The Duke and the forest ANOTHER VIEW Robin Pellew

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The Independent reports that the Duke of Edinburgh, in his capacity as president of the World Wide Fund for Nature International, has not opposed the proposed mining by Rio Tinto Zinc of the coastal forests of southern Madagascar. It is important to make WWF's position on this issue clear.

Madagascar faces an environmental crisis. Some 90 per cent of the island's forests have been destroyed and its rich topsoil is eroding into the sea. This sediment is suffocating the coral reefs which provide the main breeding ground for the vital inshore fisheries. With its human population doubling every 25 years, Madagascar is a microcosm of the environmental problems facing developing countries.

For this reason WWF has a substantial commitment to conservation in Madagascar. It has been working there for more than 20 years, and spends £4.5m each year. With only 2 per cent of the island under protection, WWF is seeking to create new national parks, to build the professional skills of local managers, and to incorporate environmental awareness into schools. It is in the context of this crisis that the campaign to save the coastal forests from mining must be viewed. In terms of national conservation priorities, mining is a secondary concern comparedto illegal logging, forest clearance and soil erosion. We must not allow an exclusive focus on the mining issue to detract from these other major problems. This is the point that, quite correctly, the Duke of Edinburgh has made.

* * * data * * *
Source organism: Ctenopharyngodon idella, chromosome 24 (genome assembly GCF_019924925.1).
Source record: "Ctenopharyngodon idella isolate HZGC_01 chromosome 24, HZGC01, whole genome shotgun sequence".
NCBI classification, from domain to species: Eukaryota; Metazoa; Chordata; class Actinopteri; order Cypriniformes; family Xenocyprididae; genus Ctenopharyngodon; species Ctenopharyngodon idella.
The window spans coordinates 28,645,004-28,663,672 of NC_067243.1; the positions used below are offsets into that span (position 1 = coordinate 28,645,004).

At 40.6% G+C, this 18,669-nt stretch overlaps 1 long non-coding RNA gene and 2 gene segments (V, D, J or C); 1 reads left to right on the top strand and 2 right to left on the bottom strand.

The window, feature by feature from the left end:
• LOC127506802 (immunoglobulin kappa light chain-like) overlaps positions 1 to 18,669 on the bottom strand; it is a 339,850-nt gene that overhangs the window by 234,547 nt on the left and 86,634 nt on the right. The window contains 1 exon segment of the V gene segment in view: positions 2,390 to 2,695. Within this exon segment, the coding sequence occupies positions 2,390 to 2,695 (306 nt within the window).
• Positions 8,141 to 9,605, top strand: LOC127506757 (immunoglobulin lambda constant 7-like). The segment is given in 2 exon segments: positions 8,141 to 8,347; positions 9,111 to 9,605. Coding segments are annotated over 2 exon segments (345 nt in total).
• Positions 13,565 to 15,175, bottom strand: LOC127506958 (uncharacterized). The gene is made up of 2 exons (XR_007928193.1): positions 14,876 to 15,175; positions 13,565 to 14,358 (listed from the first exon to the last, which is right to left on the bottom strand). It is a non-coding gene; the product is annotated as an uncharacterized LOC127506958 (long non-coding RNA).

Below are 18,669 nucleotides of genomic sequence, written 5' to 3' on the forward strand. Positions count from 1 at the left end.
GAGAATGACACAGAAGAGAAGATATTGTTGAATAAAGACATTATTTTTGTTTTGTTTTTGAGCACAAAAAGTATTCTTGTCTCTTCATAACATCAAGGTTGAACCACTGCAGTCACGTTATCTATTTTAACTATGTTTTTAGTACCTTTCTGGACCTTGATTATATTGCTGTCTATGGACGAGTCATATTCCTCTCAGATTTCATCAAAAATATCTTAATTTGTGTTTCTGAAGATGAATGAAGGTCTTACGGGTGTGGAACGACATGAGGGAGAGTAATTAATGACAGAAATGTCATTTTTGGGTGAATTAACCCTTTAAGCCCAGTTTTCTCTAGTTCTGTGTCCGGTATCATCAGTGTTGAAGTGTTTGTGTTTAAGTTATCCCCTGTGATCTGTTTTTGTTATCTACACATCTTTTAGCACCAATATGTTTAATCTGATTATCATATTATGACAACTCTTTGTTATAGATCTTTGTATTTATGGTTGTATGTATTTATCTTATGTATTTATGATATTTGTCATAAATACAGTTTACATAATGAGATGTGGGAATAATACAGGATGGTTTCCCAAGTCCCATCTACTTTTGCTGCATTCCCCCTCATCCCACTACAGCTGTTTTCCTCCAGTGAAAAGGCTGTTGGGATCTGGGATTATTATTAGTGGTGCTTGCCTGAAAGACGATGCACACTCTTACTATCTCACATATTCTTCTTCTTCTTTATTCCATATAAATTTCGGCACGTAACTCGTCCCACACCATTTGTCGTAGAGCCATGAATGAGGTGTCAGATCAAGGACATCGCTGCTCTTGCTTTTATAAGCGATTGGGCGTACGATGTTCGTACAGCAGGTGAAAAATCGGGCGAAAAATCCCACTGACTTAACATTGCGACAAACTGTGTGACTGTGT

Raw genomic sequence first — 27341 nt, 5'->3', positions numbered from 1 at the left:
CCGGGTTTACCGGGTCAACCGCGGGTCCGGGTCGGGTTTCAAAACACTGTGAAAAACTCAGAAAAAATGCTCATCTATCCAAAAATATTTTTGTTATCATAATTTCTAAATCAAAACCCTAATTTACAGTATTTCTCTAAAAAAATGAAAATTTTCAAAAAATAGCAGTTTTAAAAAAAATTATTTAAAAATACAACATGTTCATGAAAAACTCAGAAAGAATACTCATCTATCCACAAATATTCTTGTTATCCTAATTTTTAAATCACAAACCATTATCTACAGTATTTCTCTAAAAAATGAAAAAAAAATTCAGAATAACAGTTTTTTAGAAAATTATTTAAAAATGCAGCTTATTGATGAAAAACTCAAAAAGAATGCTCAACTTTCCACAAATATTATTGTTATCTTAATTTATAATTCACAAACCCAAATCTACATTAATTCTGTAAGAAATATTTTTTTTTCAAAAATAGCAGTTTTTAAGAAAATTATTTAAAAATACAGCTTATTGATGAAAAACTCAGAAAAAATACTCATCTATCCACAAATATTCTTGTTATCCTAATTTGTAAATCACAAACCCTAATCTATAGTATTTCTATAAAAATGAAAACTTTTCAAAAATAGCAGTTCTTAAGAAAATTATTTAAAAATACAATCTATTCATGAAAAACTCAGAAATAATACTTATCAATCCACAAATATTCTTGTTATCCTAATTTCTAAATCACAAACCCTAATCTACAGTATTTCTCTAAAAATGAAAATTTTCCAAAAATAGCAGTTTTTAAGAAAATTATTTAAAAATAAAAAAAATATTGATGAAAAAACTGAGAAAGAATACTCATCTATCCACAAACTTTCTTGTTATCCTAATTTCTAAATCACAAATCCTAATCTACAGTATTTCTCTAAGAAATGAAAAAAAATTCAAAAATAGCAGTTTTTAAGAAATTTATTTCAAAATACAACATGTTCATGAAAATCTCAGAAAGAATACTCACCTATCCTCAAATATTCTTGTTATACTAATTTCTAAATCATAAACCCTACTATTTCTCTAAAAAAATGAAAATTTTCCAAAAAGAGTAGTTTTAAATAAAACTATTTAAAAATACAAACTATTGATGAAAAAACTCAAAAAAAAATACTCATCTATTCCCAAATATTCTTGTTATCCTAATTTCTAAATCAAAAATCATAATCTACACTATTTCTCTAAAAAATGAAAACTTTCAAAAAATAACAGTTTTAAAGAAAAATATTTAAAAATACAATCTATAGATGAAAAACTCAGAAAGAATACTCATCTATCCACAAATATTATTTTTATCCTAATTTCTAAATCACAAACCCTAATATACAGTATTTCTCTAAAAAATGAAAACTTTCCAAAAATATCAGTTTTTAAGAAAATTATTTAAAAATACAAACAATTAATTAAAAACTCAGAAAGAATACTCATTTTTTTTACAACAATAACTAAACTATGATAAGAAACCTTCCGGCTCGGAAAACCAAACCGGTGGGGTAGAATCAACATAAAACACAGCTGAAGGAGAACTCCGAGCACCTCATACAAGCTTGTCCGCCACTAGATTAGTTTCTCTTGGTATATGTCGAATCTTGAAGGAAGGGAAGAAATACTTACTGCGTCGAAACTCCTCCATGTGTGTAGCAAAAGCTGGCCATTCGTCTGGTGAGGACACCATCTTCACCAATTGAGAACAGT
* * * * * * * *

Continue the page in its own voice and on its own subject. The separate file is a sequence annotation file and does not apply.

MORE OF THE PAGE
WWF has strongly advocated social and environmental impact assessments before any decision on mining is made. It has also signed an open letter to the chairman of RTZ calling for a two-year postponement so that alternatives for developing the region can be explored.

In its negotiations WWF has been impressed by the open-minded approach of the government and its willingness to consider proposals for more environmentally- friendly development. It is, of course, the responsibility of the government to decide how best to manage its resources for the benefit of its people.

One option is to zone the area. The biologically rich pristine forests should be protected as a national park. The degraded areas could then be mined on condition that the areas were restored by re-establishing community-owned forests. These plantations would meet the needs of local people for fuel wood and timber, which would take the pressure off the pristine areas. The new national park could then contribute to tourism, generating long-term benefits.

It is these sorts of solutions that WWF is now exploring. Any solution must recognise the political sensitivity of the situation and must focus on generating alternative forms of income for both the government and local communities. WWF therefore believes that the best course of action is for RTZ to reconsider its decision to go ahead and, as a minimum, to agree to the two-year moratorium.

The writer is director of WWF-UK.

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